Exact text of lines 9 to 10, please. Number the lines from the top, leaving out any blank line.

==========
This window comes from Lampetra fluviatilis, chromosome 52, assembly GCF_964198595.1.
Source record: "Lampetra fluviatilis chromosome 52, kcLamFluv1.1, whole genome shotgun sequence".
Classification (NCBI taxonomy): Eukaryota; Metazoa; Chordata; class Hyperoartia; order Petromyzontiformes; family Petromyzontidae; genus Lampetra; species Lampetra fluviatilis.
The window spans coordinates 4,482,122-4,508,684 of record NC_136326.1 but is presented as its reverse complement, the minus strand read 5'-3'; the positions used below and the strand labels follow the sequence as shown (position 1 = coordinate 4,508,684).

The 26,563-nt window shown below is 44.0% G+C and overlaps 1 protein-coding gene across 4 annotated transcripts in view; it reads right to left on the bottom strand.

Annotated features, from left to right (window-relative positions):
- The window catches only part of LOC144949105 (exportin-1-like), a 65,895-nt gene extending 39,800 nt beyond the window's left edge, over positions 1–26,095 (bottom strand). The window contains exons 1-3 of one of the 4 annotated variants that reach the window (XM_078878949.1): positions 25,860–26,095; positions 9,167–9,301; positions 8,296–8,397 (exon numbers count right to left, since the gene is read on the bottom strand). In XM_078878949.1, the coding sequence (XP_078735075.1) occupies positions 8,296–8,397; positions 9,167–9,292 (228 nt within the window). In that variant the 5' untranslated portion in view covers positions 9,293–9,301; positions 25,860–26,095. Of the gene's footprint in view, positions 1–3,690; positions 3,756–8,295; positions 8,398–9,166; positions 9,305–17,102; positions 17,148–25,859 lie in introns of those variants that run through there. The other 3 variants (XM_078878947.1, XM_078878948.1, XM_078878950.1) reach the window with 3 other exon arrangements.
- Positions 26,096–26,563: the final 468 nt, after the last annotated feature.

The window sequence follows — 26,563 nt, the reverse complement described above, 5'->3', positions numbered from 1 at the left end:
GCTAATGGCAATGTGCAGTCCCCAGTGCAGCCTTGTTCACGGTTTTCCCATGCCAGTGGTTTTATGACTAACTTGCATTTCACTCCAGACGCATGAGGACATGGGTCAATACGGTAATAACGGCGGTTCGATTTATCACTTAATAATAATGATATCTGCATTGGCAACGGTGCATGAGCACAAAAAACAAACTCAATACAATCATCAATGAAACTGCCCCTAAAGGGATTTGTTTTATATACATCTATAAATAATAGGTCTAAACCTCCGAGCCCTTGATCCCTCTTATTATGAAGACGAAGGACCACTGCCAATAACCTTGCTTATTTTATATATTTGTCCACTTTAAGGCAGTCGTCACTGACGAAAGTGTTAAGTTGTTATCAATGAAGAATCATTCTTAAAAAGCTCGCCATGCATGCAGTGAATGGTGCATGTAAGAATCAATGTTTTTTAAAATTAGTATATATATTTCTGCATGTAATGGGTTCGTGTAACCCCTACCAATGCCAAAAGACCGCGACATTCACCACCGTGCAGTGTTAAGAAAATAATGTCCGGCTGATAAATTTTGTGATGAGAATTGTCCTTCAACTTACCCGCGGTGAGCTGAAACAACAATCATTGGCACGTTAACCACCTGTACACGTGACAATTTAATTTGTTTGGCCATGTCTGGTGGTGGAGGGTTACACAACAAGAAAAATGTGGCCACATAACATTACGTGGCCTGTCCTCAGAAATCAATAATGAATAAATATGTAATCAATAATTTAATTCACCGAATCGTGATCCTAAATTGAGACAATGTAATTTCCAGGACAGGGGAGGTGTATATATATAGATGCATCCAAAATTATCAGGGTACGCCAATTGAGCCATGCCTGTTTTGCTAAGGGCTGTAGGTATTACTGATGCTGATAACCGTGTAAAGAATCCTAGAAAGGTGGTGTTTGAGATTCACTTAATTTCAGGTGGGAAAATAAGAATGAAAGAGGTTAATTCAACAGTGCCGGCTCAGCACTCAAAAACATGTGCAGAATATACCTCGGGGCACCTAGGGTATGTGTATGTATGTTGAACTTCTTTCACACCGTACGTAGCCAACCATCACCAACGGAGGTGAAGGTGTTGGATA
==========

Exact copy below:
The window sequence follows — 26,563 nt, the reverse complement described above, 5'->3', positions numbered from 1 at the left end:
GCTAATGGCAATGTGCAGTCCCCAGTGCAGCCTTGTTCACGGTTTTCCCATGCCAGTGGTTTTATGACTAACTTGCATTTCACTCCAGACGCATGAGGACATGGGTCAATACGGTAATAACGGCGGTTCGATTTATCACTTAATAATAATGATATCTGCATTGGCAACGGTGCATGAGCACAAAAAACAAACTCAATACAATCATCAATGAAACTGCCCCTAAAGGGATTTGTTTTATATACATCTATAAATAATAGGTCTAAACCTCCGAGCCCTTGATCCCTCTTATTATGAAGACGAAGGACCACTGCCAATAACCTTGCTTATTTTATATATTTGTCCACTTTAAGGCAGTCGTCACTGACGAAAGTGTTAAGTTGTTATCAATGAAGAATCATTCTTAAAAAGCTCGCCATGCATGCAGTGAATGGTGCATGTAAGAATCAATGTTTTTTAAAATTAGTATATATATTTCTGCATGTAATGGGTTCGTGTAACCCCTACCAATGCCAAAAGACCGCGACATTCACCACCGTGCAGTGTTAAGAAAATAATGTCCGGCTGATAAATTTTGTGATGAGAATTGTCCTTCAACTTACCCGCGGTGAGCTGAAACAACAATCATTGGCACGTTAACCACCTGTACACGTGACAATTTAATTTGTTTGGCCATGTCTGGTGGTGGAGGGTTACACAACAAGAAAAATGTGGCCACATAACATTACGTGGCCTGTCCTCAGAAATCAATAATGAATAAATATGTAATCAATAATTTAATTCACCGAATCGTGATCCTAAATTGAGACAATGTAATTTCCAGGACAGGGGAGGTGTATATATATAGATGCATCCAAAATTATCAGGGTACGCCAATTGAGCCATGCCTGTTTTGCTAAGGGCTGTAGGTATTACTGATGCTGATAACCGTGTAAAGAATCCTAGAAAGGTGGTGTTTGAGATTCACTTAATTTCAGGTGGGAAAATAAGAATGAAAGAGGTTAATTCAACAGTGCCGGCTCAGCACTCAAAAACATGTGCAGAATATACCTCGGGGCACCTAGGGTATGTGTATGTATGTTGAACTTCTTTCACACCGTACGTAGCCAACCATCACCAACGGAGGTGAAGGTGTTGGATA